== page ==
Friday, 10 January 2014

Developing Agreement Over Noise

Simon Perry

Principal Consultant - Acoustics

An article in the Evening Standard on January 7th outlined a consensus approach to reducing noise nuisance. The Ministry of Sound night club in Elephant & Castle has apparently come to an agreement with Englewood, the developers of a new 41 story tower (Eileen House) that will allow it to maintain its 24 hour music licence.
The introduction of new noise sensitive developments, such as residential properties, in an area with existing commercial or industrial noise sources inevitably comes with the risk that the new sensitive uses may result in a restriction in trade for the surrounding noise generating businesses.
The planning process in the UK, when appropriately applied, is designed to protect existing uses.  In cases such as this, during the planning process the developer must ensure that the proposed development does not present a risk of restriction in trade; as such mitigation of the existing noise sources should be undertaken by the developer.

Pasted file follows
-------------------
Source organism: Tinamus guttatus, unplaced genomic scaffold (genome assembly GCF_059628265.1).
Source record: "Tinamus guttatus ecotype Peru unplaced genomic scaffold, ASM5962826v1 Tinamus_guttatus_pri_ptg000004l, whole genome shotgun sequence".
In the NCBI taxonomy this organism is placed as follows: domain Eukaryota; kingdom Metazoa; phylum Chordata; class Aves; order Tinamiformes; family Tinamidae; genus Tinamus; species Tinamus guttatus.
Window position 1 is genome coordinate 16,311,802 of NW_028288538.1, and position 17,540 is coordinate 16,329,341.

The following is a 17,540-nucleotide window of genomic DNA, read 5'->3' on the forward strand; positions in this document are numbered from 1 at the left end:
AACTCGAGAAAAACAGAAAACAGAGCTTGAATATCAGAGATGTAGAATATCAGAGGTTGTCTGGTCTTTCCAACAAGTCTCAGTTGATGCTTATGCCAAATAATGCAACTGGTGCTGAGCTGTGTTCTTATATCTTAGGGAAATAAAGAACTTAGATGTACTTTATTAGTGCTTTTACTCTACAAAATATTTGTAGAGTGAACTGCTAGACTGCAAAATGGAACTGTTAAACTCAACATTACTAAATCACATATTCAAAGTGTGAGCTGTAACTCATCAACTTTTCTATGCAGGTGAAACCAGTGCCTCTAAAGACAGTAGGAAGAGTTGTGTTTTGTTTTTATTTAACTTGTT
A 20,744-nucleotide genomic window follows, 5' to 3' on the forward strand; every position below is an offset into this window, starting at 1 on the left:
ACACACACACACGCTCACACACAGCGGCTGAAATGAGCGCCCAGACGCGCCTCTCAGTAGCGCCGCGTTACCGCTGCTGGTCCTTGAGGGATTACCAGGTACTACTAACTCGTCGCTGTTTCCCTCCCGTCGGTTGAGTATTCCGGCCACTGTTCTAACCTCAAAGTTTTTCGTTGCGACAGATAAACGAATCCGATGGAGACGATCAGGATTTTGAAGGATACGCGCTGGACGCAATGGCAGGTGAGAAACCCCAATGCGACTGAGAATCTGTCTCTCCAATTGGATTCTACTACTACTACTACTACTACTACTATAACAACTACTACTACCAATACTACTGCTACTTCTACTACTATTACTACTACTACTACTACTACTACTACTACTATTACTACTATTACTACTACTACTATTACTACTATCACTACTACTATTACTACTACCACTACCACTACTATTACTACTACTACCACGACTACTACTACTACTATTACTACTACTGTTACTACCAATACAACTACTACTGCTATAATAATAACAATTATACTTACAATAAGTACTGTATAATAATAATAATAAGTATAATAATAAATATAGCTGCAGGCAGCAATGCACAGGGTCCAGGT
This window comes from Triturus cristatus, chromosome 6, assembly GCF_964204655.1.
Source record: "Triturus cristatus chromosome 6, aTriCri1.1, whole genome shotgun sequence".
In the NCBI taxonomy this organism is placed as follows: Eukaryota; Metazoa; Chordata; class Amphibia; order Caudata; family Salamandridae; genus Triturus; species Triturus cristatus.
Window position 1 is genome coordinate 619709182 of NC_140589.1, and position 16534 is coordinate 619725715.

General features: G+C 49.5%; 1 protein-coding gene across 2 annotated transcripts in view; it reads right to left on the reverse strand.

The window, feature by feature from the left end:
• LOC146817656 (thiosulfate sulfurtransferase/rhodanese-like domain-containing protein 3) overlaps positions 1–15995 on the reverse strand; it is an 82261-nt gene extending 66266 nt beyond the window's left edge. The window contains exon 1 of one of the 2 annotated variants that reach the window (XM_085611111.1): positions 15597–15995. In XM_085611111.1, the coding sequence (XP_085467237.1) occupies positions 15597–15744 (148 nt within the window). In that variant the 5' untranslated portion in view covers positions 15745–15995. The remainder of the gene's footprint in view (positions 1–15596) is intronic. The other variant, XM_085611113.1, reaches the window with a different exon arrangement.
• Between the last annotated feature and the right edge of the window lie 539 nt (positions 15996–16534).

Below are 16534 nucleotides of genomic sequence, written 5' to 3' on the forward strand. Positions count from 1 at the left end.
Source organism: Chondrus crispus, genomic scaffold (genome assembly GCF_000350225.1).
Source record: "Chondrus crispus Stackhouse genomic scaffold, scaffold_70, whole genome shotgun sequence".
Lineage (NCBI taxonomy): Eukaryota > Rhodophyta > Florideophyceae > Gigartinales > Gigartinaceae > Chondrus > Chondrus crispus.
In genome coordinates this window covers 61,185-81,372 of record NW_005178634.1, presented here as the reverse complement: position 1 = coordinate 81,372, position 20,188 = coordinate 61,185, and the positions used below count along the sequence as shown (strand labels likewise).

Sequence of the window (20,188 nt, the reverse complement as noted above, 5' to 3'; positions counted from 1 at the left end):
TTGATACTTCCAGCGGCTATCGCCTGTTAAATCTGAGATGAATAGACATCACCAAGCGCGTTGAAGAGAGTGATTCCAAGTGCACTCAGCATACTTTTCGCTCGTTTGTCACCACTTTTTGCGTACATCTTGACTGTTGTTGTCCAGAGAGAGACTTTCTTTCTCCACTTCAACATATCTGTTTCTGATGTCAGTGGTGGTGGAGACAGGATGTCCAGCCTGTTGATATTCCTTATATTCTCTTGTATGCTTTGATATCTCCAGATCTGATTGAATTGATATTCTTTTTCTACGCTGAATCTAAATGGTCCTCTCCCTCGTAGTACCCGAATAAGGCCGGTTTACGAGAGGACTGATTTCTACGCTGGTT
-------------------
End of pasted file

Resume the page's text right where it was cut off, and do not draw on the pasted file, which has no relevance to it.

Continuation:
To protect against any potential noise nuisance generated, the level of noise received in the proposed properties must be carefully controlled.  This can be achieved by noise control at source (e.g. upgrade to the building fabric or reduction in noise generated) and by careful design of the new development (layout and building fa├žade composition).
Englewood has agreed to the second approach with the Ministry of Sound. They are going to incorporate enhanced sound insulation in to the building facade and other noise reduction features such as ‘winter gardens’. This will mean that an existing business can continue to be successful and new residents will have an acceptable internal noise climate.
At Temple, we have often helped developers to monitor and manage their noise levels to help avoid potential nuisance occurring. We have also helped to ensure that new developments are suitably design to ensure acceptable internal noise levels are achieved. This usually involves helping the developers and local councils to understand the noise issues and the different mitigation options available. It is good to see other examples of where good communication helps avoid noise nuisance. We look forward to helping others to adopt this type of positive approach.

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